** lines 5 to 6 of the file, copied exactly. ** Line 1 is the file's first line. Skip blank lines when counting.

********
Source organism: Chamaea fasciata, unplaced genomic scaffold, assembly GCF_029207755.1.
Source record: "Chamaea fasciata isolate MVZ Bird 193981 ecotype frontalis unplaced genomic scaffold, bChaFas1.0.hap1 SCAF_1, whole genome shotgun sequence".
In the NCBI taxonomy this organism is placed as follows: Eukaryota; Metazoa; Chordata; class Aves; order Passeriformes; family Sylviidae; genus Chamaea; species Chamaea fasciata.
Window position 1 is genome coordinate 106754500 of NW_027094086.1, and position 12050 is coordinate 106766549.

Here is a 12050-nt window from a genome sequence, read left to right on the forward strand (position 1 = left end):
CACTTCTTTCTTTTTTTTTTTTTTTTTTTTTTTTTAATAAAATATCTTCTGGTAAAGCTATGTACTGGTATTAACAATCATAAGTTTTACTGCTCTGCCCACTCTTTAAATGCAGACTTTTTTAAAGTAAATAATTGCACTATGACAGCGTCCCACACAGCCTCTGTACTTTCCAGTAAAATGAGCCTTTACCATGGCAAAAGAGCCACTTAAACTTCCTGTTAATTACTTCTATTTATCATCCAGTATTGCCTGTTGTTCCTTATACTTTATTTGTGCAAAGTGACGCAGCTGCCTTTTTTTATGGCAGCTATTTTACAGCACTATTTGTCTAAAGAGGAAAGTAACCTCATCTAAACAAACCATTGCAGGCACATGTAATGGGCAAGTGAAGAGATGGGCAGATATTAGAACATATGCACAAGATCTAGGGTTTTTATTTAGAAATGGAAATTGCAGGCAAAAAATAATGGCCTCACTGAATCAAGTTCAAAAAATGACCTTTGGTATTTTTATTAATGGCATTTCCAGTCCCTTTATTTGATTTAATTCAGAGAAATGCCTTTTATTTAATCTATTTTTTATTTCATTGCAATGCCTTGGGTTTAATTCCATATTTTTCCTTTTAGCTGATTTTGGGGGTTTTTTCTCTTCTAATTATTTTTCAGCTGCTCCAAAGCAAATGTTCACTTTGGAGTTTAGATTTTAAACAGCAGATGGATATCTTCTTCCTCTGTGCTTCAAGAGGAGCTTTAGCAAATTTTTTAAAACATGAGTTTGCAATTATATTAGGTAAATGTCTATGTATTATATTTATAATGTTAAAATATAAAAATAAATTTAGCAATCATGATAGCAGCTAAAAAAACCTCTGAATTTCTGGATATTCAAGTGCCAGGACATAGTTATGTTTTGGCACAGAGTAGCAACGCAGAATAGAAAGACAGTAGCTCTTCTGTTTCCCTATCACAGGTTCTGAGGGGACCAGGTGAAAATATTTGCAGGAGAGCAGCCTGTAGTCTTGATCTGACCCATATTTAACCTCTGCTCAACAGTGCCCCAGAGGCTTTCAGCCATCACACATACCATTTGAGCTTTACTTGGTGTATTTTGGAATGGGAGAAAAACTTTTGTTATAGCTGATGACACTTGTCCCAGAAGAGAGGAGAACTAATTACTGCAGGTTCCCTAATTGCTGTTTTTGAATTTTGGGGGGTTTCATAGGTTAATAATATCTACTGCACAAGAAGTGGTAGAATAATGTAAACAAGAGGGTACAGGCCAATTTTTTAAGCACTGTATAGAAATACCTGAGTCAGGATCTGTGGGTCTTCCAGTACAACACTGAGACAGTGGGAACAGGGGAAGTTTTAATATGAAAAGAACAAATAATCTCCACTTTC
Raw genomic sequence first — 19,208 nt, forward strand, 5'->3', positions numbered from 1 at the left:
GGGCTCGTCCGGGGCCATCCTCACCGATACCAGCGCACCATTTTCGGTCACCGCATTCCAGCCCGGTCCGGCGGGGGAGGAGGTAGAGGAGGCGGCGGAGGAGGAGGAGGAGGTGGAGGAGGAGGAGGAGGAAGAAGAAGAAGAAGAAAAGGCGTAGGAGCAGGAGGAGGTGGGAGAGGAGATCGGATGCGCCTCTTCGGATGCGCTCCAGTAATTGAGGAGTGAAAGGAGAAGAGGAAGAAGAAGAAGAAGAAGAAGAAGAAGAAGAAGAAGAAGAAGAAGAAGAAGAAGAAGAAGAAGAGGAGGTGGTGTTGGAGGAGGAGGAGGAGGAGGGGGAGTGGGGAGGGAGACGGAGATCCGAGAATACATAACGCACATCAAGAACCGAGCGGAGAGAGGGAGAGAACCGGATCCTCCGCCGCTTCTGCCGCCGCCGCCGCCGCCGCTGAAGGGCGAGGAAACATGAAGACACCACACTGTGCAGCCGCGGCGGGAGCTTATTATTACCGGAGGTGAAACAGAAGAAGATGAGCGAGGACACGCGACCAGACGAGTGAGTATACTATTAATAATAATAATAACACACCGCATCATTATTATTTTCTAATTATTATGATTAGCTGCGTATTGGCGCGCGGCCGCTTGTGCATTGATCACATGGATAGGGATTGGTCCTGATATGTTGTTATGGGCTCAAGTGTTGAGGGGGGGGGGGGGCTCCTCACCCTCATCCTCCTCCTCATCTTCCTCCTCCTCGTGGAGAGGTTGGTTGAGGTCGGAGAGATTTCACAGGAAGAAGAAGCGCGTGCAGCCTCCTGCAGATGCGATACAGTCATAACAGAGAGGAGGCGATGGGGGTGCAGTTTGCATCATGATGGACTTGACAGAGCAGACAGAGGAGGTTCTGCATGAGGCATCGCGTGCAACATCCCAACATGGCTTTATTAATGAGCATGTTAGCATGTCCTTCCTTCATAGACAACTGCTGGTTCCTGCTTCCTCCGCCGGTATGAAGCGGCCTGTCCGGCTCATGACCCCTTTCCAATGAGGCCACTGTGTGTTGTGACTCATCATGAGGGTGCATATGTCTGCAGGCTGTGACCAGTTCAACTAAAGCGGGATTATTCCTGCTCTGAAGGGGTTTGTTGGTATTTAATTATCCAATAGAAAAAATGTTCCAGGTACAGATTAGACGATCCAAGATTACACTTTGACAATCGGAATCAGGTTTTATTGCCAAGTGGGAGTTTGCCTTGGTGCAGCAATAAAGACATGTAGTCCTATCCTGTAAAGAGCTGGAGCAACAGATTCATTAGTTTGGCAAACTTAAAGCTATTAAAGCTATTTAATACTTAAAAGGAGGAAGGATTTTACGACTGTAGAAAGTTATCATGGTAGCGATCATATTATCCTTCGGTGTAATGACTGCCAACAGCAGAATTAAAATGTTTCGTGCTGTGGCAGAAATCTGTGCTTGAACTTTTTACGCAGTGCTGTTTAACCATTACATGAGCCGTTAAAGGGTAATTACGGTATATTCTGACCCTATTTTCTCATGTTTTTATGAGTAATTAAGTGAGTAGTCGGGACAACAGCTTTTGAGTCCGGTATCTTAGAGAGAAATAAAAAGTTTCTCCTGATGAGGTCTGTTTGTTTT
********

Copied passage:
Here is a 12050-nt window from a genome sequence, read left to right on the forward strand (position 1 = left end):
CACTTCTTTCTTTTTTTTTTTTTTTTTTTTTTTTTAATAAAATATCTTCTGGTAAAGCTATGTACTGGTATTAACAATCATAAGTTTTACTGCTCTGCCCACTCTTTAAATGCAGACTTTTTTAAAGTAAATAATTGCACTATGACAGCGTCCCACACAGCCTCTGTACTTTCCAGTAAAATGAGCCTTTACCATGGCAAAAGAGCCACTTAAACTTCCTGTTAATTACTTCTATTTATCATCCAGTATTGCCTGTTGTTCCTTATACTTTATTTGTGCAAAGTGACGCAGCTGCCTTTTTTTATGGCAGCTATTTTACAGCACTATTTGTCTAAAGAGGAAAGTAACCTCATCTAAACAAACCATTGCAGGCACATGTAATGGGCAAGTGAAGAGATGGGCAGATATTAGAACATATGCACAAGATCTAGGGTTTTTATTTAGAAATGGAAATTGCAGGCAAAAAATAATGGCCTCACTGAATCAAGTTCAAAAAATGACCTTTGGTATTTTTATTAATGGCATTTCCAGTCCCTTTATTTGATTTAATTCAGAGAAATGCCTTTTATTTAATCTATTTTTTATTTCATTGCAATGCCTTGGGTTTAATTCCATATTTTTCCTTTTAGCTGATTTTGGGGGTTTTTTCTCTTCTAATTATTTTTCAGCTGCTCCAAAGCAAATGTTCACTTTGGAGTTTAGATTTTAAACAGCAGATGGATATCTTCTTCCTCTGTGCTTCAAGAGGAGCTTTAGCAAATTTTTTAAAACATGAGTTTGCAATTATATTAGGTAAATGTCTATGTATTATATTTATAATGTTAAAATATAAAAATAAATTTAGCAATCATGATAGCAGCTAAAAAAACCTCTGAATTTCTGGATATTCAAGTGCCAGGACATAGTTATGTTTTGGCACAGAGTAGCAACGCAGAATAGAAAGACAGTAGCTCTTCTGTTTCCCTATCACAGGTTCTGAGGGGACCAGGTGAAAATATTTGCAGGAGAGCAGCCTGTAGTCTTGATCTGACCCATATTTAACCTCTGCTCAACAGTGCCCCAGAGGCTTTCAGCCATCACACATACCATTTGAGCTTTACTTGGTGTATTTTGGAATGGGAGAAAAACTTTTGTTATAGCTGATGACACTTGTCCCAGAAGAGAGGAGAACTAATTACTGCAGGTTCCCTAATTGCTGTTTTTGAATTTTGGGGGGTTTCATAGGTTAATAATATCTACTGCACAAGAAGTGGTAGAATAATGTAAACAAGAGGGTACAGGCCAATTTTTTAAGCACTGTATAGAAATACCTGAGTCAGGATCTGTGGGTCTTCCAGTACAACACTGAGACAGTGGGAACAGGGGAAGTTTTAATATGAAAAGAACAAATAATCTCCACTTTC